After the West German Deutsches Rundfunkarchiv (German Radio Archive) assumed administrative responsibility for the archives of the East German state television Deutscher Fernsehfunk, it organized and completed the electronic data files of drama and children's programs produced between 1955 and 1991. The reference work reviewed here is a descriptive listing of the 727 programs that could be identified as film interpretations of literary works. Each entry includes the title of the film and the literary work on which it is based, producer, place of filming, length of film, scriptwriter, director, scene designer, actors (in only about half the entries, however), and various other technical details regarding the film. The main entries are organized alphabetically by literary work and not by film title, though there are four additional indexes to aid in finding needed information: by directors, scriptwriters/scene designers, actors, and the authors of the literary works. Unfortunately, there is no access via the film title itself (for films after 1973 there are other DRA publications that provide film title access). [wub/rob]
4 (1994). - 1 CD-ROM + 1 Installation disk (Software Version 1.1), User manual (1993. ISBN 0-85964-268-2). - £1095.00 (package, complete issue run for 1994,Sept.), £250.00 (1995 renewal, data until the end of 1994), £895.00, £195.00 (educational price)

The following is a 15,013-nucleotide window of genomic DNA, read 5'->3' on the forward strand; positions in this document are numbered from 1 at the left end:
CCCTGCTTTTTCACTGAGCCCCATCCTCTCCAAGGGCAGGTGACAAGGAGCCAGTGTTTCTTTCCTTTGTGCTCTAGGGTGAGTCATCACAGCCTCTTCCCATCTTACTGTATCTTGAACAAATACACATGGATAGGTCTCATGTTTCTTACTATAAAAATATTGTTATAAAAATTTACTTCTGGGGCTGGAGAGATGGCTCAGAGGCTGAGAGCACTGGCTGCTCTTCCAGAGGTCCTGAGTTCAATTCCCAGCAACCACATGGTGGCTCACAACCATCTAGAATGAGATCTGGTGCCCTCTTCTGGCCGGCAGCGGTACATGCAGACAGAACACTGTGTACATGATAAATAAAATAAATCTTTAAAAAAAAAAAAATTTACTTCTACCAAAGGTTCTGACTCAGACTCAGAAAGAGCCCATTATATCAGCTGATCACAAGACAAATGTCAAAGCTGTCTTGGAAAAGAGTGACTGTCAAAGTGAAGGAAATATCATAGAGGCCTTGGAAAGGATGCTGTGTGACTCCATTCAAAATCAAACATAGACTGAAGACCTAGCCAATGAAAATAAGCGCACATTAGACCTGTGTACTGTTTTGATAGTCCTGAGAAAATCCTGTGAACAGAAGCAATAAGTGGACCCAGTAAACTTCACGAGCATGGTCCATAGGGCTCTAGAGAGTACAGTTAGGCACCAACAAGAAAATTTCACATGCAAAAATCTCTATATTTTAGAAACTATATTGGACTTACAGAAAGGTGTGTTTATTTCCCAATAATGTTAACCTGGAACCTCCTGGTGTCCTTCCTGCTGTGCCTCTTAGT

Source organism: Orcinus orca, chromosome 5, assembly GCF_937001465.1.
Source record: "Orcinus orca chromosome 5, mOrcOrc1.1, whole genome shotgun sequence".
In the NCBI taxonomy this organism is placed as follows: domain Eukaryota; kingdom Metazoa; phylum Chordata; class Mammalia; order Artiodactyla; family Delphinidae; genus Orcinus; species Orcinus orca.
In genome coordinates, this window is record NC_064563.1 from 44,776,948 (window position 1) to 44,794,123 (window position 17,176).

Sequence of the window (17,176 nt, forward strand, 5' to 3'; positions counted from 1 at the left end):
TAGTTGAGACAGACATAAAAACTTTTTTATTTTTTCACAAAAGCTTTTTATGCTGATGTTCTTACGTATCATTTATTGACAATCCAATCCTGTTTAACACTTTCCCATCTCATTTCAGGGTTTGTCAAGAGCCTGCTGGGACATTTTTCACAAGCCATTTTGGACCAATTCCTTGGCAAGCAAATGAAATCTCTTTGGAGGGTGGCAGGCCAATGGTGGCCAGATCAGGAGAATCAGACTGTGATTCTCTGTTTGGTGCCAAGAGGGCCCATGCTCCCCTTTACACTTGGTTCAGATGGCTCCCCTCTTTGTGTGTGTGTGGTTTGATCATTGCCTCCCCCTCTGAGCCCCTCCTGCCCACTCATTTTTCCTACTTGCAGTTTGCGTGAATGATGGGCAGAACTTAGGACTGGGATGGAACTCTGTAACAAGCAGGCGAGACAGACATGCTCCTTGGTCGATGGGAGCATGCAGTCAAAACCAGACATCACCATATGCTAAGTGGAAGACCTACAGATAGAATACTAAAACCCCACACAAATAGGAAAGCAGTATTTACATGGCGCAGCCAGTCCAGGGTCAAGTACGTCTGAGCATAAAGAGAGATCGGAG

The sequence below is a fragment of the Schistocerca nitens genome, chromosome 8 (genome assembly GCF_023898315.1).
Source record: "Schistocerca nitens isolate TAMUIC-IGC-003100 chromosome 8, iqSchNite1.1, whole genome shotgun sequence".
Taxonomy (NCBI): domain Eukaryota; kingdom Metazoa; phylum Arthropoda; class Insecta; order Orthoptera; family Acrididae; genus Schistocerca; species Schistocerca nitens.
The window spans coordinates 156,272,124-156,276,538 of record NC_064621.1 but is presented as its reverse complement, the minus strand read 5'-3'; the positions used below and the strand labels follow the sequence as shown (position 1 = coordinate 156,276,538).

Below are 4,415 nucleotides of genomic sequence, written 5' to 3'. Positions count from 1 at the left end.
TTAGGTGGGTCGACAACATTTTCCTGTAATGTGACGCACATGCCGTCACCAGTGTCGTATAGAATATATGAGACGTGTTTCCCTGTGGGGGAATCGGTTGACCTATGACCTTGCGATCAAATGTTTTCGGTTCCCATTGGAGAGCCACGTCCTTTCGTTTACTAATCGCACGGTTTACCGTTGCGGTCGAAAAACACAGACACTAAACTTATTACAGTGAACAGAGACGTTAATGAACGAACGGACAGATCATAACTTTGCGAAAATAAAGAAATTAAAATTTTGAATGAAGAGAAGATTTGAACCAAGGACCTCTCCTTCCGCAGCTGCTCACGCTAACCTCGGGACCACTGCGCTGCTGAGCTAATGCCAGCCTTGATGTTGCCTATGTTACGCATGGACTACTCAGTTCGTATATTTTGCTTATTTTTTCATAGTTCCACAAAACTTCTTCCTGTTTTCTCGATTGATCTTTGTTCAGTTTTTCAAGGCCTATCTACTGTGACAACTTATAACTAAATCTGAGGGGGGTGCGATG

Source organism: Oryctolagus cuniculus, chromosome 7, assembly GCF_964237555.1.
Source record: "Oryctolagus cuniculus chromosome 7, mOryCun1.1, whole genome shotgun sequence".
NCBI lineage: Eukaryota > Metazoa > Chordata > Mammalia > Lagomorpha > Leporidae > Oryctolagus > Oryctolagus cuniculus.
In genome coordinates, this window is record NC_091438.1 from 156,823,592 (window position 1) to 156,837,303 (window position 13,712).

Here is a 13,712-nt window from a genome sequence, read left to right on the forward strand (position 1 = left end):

1995, spring. - 1 CD-ROM + Manual. - £295.00 (subscription 1995 for 2 issues)
As one has come to expect from Chadwyck-Healey reference publications, the Film Index International is very well produced. It is also very expensive. The CD-ROM contains the catalogs of the British Film Institute Library and the National Film Institute. This highly-polished electronic reference tool has all the search keys one would expect for a film index. Full keyword access to two categories is provided: by film data, including title, director, production crew members, country of origin, and film summary (which includes a synopsis of the production details); and by personal data, including actors, their roles, and a short biography. In addition there is a third category of material, the reviews found in film magazines (monographic material, unfortunately, is not included). Through various means, the headings can be linked and cross-searched. Films from throughout the century are included, though there is a clear emphasis on Anglo-American film production.